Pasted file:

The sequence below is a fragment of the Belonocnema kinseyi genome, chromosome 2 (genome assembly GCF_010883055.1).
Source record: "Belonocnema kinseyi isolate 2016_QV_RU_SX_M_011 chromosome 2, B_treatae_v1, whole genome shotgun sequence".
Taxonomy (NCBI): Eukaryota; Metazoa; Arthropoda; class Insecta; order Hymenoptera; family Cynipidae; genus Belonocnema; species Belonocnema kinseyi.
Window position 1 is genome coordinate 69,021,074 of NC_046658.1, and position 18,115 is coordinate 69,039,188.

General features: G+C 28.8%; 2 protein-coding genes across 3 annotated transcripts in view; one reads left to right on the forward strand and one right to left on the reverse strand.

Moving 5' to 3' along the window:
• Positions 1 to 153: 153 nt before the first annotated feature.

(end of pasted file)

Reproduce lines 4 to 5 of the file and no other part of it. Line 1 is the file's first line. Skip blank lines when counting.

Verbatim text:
Window position 1 is genome coordinate 69,021,074 of NC_046658.1, and position 18,115 is coordinate 69,039,188.

General features: G+C 28.8%; 2 protein-coding genes across 3 annotated transcripts in view; one reads left to right on the forward strand and one right to left on the reverse strand.